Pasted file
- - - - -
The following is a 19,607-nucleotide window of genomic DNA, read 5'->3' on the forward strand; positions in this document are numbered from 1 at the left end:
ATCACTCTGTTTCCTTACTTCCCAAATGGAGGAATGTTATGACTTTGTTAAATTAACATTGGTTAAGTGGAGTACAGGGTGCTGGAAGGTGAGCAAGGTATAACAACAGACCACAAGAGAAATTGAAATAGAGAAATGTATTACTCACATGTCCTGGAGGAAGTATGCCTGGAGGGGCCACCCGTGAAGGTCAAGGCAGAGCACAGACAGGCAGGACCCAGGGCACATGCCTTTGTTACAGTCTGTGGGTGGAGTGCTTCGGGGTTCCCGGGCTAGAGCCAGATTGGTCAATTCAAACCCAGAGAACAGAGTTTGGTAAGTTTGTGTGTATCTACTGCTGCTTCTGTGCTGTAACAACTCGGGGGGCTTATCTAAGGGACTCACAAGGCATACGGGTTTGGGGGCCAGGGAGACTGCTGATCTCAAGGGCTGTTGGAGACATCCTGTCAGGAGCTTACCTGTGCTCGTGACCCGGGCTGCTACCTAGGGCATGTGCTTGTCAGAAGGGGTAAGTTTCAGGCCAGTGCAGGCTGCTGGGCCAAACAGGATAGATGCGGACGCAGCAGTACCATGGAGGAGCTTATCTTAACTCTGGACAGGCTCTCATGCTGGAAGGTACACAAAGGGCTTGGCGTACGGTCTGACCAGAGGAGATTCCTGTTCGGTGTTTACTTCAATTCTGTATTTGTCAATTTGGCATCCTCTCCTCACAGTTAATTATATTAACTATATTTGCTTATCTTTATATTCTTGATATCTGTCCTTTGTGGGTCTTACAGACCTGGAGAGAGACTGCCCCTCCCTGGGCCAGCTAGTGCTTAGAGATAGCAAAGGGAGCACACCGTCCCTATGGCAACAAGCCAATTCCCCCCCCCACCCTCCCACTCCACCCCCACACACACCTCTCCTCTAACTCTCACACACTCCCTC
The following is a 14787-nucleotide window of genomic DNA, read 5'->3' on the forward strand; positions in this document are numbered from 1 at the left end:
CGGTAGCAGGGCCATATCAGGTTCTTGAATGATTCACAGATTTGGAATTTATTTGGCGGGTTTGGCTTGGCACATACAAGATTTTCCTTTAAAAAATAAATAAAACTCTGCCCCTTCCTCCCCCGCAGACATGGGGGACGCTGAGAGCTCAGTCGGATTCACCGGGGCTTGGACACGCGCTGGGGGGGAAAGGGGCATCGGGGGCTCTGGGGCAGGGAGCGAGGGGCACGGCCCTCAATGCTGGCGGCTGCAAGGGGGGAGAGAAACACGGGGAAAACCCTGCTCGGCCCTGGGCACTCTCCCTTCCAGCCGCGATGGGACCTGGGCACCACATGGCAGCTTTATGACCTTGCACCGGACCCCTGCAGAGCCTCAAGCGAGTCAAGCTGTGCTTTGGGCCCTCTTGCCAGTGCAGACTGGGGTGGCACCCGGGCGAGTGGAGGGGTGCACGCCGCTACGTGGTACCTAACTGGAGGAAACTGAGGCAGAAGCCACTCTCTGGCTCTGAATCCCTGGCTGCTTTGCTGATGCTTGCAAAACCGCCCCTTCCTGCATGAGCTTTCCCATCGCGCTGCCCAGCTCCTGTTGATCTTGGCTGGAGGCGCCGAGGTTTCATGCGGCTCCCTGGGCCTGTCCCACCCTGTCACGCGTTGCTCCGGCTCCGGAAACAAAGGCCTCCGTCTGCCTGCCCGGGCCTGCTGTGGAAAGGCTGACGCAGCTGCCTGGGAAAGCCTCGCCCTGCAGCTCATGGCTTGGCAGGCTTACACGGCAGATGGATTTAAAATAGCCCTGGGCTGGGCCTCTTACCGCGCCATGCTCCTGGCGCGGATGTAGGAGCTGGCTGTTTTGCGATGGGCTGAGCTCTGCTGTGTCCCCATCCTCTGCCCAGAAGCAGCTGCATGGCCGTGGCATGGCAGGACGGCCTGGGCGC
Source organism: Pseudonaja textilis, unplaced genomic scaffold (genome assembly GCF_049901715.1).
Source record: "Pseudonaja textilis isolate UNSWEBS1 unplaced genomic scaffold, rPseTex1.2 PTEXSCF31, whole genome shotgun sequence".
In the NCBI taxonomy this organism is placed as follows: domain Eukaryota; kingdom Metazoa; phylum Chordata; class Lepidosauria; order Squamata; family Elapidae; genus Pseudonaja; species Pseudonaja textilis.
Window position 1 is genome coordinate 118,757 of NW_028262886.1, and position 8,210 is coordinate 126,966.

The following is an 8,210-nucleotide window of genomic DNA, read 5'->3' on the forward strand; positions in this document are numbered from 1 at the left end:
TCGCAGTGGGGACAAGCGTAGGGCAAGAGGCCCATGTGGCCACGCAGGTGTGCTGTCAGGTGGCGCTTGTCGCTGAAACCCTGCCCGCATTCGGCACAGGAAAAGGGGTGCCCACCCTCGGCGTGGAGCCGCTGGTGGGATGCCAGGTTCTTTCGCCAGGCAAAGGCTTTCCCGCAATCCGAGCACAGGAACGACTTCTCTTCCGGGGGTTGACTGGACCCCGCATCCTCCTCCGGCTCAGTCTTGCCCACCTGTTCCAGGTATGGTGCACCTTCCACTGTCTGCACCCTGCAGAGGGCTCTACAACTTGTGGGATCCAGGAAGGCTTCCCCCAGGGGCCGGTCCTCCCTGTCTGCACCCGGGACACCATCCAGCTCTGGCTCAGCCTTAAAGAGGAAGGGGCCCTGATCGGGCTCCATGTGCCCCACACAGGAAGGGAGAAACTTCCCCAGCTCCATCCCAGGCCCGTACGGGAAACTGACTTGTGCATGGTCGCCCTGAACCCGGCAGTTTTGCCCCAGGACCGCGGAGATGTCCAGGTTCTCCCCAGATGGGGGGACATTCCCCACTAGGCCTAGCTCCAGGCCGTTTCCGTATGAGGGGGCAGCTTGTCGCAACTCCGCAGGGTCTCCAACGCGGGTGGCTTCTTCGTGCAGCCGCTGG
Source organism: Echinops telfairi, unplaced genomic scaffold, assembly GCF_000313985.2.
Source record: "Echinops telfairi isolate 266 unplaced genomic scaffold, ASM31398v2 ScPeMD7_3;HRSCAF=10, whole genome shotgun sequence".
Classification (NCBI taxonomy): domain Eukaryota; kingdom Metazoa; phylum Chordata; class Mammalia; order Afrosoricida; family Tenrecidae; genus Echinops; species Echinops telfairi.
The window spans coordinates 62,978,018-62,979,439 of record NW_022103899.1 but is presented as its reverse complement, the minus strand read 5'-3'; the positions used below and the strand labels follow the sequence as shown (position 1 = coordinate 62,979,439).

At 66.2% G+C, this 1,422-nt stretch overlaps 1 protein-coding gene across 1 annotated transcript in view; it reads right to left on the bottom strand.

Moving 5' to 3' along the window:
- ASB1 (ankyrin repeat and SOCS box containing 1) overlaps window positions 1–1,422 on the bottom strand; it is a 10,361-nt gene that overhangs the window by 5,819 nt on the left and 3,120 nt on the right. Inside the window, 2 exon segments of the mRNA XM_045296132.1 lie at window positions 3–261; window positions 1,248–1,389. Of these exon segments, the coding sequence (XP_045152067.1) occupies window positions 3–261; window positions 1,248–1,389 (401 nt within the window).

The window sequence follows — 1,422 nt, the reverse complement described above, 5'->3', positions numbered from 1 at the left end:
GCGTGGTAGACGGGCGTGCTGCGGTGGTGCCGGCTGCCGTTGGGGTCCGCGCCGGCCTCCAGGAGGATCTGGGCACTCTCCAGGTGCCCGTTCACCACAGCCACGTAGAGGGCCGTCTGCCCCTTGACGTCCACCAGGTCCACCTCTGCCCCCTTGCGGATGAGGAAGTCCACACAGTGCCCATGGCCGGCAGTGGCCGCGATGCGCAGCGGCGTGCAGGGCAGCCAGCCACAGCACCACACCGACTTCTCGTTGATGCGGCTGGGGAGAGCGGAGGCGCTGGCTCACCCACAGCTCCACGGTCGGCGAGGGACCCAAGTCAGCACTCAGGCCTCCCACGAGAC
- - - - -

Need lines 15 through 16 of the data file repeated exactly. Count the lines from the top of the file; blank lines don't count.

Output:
At 66.2% G+C, this 1,422-nt stretch overlaps 1 protein-coding gene across 1 annotated transcript in view; it reads right to left on the bottom strand.

Moving 5' to 3' along the window: